Photo: Stocksy
Photo: Stocksy


Why we need to talk about black women and mental health

Black women are missing from the mental-health narrative and society’s unfair stereotypes are to blame, says Tobi Oredein 

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By Tobi Oredein on

Everybody has those days where they feel like breaking down at work. Where it feels like nothing is going right and the majority of your team is conspiring against you to make sure nothing goes your way. And for some, these terrible days at the office are few and far between, and for others, these days seem to happen far too frequently. Unfortunately, in my last job these terrible days seemed to happen on Monday, Tuesday, Wednesday, Thursday, but not Friday, as I usually worked from home. 

Feeling isolated by co-workers, and deeply unhappy about how I was treated at work, the emotional toll of these feelings started seeping its way into other parts of my life and changed how I felt about myself. The random outburst of tears in the toilets and the anxiety of waking up on Monday morning almost became too much to bear, but I felt like I had no choice but to carry on, as I refused to admit that my work life was having a negative impact on my mental health.

Yet it seems that I was not alone in my reluctance to seek self-care and address my emotional and mental wellbeing, as people from black and ethnic minorities groups are more likely to not seek help from mainstream mental-health services. The hostile relationship between the black community and mental health doesn’t just end there – the Mental Health Foundation states that people from black and ethnic minority groups are more likely to be diagnosed with a mental-health problem

The angry black women stereotype works in partnership with the strong black woman stereotype to completely silence black women in the mental-health narrative

And a 2013 report published by mental-health charity Mind stated that over 60 per cent of inpatients from mixed white and black, African, Caribbean or any other black background were subject to detention under the Mental Health Act, compared with 40 per cent of white British and Irish inpatients.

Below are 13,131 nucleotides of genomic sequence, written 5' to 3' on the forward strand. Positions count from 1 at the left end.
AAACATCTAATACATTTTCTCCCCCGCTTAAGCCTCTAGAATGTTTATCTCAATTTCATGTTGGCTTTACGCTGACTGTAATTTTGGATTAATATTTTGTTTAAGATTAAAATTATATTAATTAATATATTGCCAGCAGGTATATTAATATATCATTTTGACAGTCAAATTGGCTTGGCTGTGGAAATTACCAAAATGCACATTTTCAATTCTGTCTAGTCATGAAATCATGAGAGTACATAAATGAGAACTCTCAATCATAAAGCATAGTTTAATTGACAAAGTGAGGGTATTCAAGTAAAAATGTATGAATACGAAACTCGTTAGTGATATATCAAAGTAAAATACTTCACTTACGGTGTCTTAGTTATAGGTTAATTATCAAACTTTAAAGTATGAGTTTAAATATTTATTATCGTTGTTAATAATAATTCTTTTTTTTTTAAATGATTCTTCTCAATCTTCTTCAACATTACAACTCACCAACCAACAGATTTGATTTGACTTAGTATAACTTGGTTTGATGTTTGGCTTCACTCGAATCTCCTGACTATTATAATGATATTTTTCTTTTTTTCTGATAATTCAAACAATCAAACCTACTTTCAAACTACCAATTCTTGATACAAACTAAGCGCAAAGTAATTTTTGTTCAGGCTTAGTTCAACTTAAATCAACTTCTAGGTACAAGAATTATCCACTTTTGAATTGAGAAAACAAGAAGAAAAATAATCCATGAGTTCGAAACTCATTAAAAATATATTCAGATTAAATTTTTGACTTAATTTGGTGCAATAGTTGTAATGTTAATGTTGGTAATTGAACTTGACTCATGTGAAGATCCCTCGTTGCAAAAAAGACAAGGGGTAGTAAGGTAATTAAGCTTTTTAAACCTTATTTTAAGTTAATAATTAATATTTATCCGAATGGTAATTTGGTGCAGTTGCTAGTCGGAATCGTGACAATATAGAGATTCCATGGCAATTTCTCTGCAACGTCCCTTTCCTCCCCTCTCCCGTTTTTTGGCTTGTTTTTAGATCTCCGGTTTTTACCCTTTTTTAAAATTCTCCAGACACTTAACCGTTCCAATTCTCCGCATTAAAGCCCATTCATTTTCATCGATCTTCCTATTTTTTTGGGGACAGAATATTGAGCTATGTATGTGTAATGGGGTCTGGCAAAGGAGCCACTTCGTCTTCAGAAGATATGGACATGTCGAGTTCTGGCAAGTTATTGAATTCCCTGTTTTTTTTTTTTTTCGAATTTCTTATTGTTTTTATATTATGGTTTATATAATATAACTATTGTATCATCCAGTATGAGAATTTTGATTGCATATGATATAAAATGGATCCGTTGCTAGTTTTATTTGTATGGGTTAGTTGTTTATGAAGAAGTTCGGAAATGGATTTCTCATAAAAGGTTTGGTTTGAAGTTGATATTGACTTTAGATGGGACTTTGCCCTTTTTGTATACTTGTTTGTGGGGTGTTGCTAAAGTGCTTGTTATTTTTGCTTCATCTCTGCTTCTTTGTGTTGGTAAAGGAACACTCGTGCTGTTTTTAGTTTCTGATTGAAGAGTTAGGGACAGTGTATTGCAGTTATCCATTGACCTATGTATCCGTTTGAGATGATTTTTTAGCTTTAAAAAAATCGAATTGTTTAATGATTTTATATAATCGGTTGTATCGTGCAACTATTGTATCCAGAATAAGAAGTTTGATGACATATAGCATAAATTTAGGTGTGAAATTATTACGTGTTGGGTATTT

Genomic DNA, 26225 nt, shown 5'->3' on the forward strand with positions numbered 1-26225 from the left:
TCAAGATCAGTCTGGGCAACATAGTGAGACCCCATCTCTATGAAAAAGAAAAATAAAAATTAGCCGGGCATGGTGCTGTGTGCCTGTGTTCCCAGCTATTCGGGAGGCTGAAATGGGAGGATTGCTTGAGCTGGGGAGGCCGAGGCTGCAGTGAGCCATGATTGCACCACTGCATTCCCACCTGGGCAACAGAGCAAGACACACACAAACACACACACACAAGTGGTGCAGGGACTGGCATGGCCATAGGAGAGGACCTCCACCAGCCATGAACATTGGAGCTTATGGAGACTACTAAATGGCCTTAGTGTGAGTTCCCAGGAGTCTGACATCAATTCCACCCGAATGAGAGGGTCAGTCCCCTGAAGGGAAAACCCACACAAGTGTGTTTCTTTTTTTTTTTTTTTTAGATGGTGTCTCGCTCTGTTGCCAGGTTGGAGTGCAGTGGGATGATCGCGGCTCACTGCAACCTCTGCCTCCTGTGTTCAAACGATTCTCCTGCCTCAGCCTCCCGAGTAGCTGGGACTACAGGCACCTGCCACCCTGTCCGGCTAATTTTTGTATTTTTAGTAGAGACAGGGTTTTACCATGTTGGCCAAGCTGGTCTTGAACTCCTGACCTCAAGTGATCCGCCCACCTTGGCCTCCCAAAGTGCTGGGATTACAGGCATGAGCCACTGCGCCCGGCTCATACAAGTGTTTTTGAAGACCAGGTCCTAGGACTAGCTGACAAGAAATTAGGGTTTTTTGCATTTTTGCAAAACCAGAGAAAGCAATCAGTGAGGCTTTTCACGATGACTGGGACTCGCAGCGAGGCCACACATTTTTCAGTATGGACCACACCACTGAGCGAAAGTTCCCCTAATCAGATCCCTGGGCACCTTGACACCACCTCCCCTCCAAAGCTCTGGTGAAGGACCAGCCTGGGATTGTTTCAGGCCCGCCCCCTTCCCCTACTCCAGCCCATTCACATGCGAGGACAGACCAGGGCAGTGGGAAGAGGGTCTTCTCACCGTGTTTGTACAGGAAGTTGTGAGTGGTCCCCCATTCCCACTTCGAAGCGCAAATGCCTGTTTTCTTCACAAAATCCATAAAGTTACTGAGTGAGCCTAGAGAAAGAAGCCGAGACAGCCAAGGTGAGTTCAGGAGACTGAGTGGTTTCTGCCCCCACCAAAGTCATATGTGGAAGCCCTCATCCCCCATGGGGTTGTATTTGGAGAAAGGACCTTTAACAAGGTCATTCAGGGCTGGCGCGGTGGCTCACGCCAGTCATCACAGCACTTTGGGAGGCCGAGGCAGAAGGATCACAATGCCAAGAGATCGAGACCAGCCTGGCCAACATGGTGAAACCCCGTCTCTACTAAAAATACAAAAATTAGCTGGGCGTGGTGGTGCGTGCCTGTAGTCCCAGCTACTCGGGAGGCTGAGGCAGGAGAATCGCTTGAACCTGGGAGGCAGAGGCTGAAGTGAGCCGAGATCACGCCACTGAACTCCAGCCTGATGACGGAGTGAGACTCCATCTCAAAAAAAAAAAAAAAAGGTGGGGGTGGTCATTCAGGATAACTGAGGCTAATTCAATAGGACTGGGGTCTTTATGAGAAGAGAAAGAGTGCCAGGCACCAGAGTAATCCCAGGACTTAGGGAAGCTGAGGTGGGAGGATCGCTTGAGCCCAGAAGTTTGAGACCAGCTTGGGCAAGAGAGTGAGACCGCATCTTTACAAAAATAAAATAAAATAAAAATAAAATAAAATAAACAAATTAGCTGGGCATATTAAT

And while these statistics speak to both black men and women, trauma and intercultural psychotherapist Dawn Estefan believes that black women are more at risk from suffering with mental-health problems. 

“In my personal opinion, black women are more likely to suffer from mental-health problems and this is due, in part, to a culture of stigmatisation or, more simply put, perception,” she tells me. 

“The issue of perception or stereotyping has been, and is, a powerful intersecting factor affecting black women’s mental health, as black women are often perceived as hyper-sexualised, ugly, exotic, scary and inadequate.”

By constantly battling not to be seen as the angry black woman, especially in professional settings, black women can be prevented from speaking out against unfair treatment in the workplace like misogynynoir (a type of discrimination that draws on the intersect of racism and sexism, and specifically targets black women). As black women, we have to stressfully and skilfully manoeuvre our way through this double oppression, as well as the emotional weight of feeling that our inability to express our pain is a lethal factor in hindering our state of mind. 

And the angry black women stereotype works in partnership with the strong black woman stereotype to completely silence black women in the mental-health narrative. Black women are taught that, due to our race and gender, we have to be twice as good as our white counterparts in order to succeed. We’re taught that discrimination is some unfortunate right of passage that we should take on the chin in order to prosper in society. So, when I encountered discrimination, I felt that I had no choice but to be held prisoner by my potential mental-health issues in a bid to echo the strength of black women before me who had managed to overcome bigger challenges of adversity. 

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Yet it’s not just stereotypes that can have a devastating effect on our mind – quality of life plays a huge part in our mental health, with black people, alongside other ethnic groups, facing greater barriers to employment, which means they are more likely to be in poverty. In 2015, a study showed that, among black people aged 16-24, long-term unemployment had risen by 50 per cent since 2010. If black people are less likely to be employed, then they are more likely to have money worries and tighter financial budgets that prevent them from having a disposable income to spend on recreational activities and social events that help us de-stress from life’s burdens.

Thankfully, mental-health conversations have come to the fore in recent years, and that is in part thanks to influential figures speaking out and trying to de-stigmatise the image of mental-health sufferers. Yet we need to remember which people are included in the conversation and which voices are the loudest. 

In the black community, the phrase “Black don’t crack” is often used to celebrate the youthful physical appearance of black women, yet the problem is that, internally, black women do crack – it’s just that society doesn’t see us crack, and that’s partly because we won’t acknowledge they exist.


Photo: Stocksy
Tagged in:
Mental Health
women of colour

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